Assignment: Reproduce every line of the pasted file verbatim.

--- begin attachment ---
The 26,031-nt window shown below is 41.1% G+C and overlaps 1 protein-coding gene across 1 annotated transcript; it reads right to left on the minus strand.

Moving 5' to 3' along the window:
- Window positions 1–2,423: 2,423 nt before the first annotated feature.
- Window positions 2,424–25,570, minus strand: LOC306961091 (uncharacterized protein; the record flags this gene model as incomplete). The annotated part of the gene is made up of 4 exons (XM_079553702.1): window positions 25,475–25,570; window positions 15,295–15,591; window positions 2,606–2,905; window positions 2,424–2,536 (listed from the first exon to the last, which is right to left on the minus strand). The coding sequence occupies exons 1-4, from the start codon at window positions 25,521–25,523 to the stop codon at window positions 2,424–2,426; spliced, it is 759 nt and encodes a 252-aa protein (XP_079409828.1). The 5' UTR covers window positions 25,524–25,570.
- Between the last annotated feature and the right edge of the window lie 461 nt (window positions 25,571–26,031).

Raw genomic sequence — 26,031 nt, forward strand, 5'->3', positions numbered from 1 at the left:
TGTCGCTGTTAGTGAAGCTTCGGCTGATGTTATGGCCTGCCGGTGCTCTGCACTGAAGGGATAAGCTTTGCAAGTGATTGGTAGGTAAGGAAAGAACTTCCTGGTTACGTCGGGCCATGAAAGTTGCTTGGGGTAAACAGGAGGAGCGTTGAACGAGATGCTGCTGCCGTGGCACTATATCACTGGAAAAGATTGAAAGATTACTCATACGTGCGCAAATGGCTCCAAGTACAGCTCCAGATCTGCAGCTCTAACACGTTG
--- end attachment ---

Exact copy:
The 26,031-nt window shown below is 41.1% G+C and overlaps 1 protein-coding gene across 1 annotated transcript; it reads right to left on the minus strand.

Moving 5' to 3' along the window:
- Window positions 1–2,423: 2,423 nt before the first annotated feature.
- Window positions 2,424–25,570, minus strand: LOC306961091 (uncharacterized protein; the record flags this gene model as incomplete). The annotated part of the gene is made up of 4 exons (XM_079553702.1): window positions 25,475–25,570; window positions 15,295–15,591; window positions 2,606–2,905; window positions 2,424–2,536 (listed from the first exon to the last, which is right to left on the minus strand). The coding sequence occupies exons 1-4, from the start codon at window positions 25,521–25,523 to the stop codon at window positions 2,424–2,426; spliced, it is 759 nt and encodes a 252-aa protein (XP_079409828.1). The 5' UTR covers window positions 25,524–25,570.
- Between the last annotated feature and the right edge of the window lie 461 nt (window positions 25,571–26,031).

Raw genomic sequence — 26,031 nt, forward strand, 5'->3', positions numbered from 1 at the left:
TGTCGCTGTTAGTGAAGCTTCGGCTGATGTTATGGCCTGCCGGTGCTCTGCACTGAAGGGATAAGCTTTGCAAGTGATTGGTAGGTAAGGAAAGAACTTCCTGGTTACGTCGGGCCATGAAAGTTGCTTGGGGTAAACAGGAGGAGCGTTGAACGAGATGCTGCTGCCGTGGCACTATATCACTGGAAAAGATTGAAAGATTACTCATACGTGCGCAAATGGCTCCAAGTACAGCTCCAGATCTGCAGCTCTAACACGTTG